An 18-year-old from suburban Indianapolis was arrested Tuesday and accused of trying to travel to the Middle East to join ISIS.

Prosecutors said Akram I. Musleh, of Brownsburg, was arrested by FBI agents as he attempted to board a bus from Indianapolis to New York. Musleh allegedly planned to fly from New York to Morocco before making his way to ISIS-controlled territory.

Tim Horty of the U.S. Attorney's office said Musleh had an initial hearing in federal court on a charge of providing material support to ISIS. Horty said Musleh was in the custody of federal marshals at an undisclosed location.

Musleh's attorney, Michael Donahoe, told the Associated Press that he had no immediate comment on the case.

Indiana Gov. Mike Pence issued a statement thanking local and federal law enforcement officials for their work on the case.

"In light of the most recent terrorist attacks in Orlando and San Bernardino, no community is immune from this new threat," Pence said. " ... it is essential that all Hoosiers exercise vigilance and report any suspicious activities to the appropriate law enforcement authorities. In short, if you see something say something."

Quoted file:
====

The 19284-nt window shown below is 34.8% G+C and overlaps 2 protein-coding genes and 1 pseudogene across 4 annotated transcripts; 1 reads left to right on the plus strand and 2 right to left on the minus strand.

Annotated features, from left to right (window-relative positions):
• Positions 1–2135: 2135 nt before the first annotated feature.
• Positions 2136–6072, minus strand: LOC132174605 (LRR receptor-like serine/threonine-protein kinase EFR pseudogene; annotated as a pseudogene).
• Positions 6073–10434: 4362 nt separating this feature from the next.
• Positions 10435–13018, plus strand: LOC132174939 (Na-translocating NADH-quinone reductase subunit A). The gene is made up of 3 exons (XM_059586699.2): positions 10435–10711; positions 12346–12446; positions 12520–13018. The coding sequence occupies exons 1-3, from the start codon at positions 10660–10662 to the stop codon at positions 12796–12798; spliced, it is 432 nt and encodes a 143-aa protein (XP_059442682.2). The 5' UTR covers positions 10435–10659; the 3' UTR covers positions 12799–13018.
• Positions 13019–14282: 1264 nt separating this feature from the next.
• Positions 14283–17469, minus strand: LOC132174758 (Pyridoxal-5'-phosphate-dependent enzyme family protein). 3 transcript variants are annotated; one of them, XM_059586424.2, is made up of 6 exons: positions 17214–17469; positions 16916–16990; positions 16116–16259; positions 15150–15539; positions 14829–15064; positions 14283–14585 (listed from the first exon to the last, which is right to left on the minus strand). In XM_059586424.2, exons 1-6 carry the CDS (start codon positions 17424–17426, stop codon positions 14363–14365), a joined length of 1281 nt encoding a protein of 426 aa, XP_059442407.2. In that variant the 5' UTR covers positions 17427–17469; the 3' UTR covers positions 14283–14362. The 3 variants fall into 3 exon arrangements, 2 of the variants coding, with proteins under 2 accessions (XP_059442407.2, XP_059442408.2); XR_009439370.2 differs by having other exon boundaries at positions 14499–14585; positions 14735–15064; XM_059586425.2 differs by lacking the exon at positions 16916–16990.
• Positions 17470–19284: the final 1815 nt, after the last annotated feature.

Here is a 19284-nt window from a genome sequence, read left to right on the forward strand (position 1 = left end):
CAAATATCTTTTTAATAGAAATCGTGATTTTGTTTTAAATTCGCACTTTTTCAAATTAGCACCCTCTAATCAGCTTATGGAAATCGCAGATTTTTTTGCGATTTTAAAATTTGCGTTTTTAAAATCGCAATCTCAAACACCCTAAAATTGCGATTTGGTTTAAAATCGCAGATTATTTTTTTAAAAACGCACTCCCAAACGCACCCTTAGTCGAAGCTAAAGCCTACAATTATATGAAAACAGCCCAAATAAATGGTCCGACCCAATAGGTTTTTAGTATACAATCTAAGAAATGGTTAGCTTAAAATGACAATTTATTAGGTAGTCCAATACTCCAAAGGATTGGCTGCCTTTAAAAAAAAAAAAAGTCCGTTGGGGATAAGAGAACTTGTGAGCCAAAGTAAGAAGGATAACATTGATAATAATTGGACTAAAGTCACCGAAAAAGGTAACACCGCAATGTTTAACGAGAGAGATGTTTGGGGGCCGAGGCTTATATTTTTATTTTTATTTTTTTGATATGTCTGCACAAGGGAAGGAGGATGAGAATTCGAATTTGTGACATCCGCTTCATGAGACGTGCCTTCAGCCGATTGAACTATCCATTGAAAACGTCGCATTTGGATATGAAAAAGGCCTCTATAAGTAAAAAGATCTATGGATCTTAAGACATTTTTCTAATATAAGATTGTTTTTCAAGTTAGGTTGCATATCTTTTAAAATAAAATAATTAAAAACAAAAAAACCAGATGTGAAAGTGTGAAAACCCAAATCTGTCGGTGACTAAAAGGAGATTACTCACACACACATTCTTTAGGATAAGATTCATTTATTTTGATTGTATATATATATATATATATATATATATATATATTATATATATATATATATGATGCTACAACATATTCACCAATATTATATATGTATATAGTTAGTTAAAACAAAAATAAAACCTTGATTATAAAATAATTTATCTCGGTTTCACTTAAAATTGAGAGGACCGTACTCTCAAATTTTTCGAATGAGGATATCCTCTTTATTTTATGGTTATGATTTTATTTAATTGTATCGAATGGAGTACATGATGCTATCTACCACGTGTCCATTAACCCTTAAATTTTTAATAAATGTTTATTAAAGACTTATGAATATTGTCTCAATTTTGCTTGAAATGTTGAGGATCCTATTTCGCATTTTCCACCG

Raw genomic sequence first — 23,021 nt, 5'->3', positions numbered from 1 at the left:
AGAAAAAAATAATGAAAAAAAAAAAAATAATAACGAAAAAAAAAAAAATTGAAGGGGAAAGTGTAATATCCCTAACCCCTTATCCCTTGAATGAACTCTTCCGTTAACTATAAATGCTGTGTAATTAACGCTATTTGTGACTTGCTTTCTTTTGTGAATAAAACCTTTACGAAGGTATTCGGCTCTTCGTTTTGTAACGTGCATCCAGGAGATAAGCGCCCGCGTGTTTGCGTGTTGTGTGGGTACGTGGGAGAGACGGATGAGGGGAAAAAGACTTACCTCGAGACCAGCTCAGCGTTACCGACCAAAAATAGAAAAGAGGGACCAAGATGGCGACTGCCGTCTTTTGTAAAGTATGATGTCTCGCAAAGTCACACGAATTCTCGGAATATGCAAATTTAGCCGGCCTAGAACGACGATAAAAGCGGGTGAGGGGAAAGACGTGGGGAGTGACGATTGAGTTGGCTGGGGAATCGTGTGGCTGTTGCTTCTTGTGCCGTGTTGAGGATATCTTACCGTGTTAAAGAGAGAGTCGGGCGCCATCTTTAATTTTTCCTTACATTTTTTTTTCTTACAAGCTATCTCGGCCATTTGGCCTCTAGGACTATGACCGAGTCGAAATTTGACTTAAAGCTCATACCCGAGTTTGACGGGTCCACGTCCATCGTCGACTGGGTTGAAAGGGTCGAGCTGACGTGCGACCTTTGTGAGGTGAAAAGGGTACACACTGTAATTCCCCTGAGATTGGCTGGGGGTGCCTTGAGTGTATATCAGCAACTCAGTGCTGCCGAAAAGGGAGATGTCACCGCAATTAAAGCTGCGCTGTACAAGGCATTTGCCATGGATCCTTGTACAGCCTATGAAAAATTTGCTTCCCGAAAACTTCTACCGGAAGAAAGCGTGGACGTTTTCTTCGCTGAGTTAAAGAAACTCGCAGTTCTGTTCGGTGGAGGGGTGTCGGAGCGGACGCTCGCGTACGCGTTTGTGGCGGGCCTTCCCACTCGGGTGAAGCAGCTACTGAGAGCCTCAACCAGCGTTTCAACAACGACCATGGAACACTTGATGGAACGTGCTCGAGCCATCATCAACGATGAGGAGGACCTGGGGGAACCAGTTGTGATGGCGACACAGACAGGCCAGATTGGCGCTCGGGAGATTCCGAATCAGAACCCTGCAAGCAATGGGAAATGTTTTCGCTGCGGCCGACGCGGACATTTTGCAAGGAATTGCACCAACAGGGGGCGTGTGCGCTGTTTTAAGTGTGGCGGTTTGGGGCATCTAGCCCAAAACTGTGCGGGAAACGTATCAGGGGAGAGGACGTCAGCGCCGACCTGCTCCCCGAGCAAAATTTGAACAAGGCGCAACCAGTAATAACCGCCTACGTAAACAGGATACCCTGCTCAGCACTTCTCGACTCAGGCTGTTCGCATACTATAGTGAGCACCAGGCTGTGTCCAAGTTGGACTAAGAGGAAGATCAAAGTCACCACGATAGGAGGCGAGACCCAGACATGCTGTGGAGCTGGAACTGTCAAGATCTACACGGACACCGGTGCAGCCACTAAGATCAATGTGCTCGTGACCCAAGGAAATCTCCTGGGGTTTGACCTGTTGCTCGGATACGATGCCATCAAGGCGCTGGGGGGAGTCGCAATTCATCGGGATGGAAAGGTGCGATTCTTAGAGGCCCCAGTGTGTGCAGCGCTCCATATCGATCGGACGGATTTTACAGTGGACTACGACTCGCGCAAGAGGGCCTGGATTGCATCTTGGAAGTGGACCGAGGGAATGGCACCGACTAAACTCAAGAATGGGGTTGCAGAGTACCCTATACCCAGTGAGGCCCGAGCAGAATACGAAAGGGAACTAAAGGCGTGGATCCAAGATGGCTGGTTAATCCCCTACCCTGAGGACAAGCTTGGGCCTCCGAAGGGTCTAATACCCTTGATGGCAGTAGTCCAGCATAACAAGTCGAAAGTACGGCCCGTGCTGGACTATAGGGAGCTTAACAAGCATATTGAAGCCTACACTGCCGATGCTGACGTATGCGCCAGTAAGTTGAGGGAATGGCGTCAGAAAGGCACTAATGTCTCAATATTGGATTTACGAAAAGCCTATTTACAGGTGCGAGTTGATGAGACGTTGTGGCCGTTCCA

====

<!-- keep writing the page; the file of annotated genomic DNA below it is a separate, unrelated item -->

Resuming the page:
According to court documents, Musleh posted videos of U.S.-born Al Qaeda leader Anwar al-Awlaki on his personal YouTube channel in the summer of 2013. When questioned, Musleh said he knew of al-Awlaki's ties to the terror group and was using the videos to understand the history of Islam.

The documents also claim Musleh bought an ISIS flag online in September 2014 and posted a photo of himself in front of the flag in June of last year. That April, Musleh was identified as one of a group of people asking juveniles in a Brownsburg park if they wanted to join ISIS.

According to an affidavit, Musleh made five travel reservations to Iraq or Turkey in 2015. On one occasion, Musleh was questioned by customs officials and claimed he was traveling to Turkey to meet his fiancee and visit family and friends. FBI investigators said they were unable to locate any relatives of Musleh in Turkey, but did say that Musleh's alleged fiancee had been identified as an ISIS sympathizer living in Sweden.

This past May, investigators allege that Musleh researched potential terror targets in Indiana, using a list compiled by the state's Department of Homeland Security. That same month, Musleh was observed shopping for pressure cookers at a local Wal-Mart. 

If convicted, Musleh faces up to 20 years in prison and a $250,000 fine.

The Associated Press contributed to this report.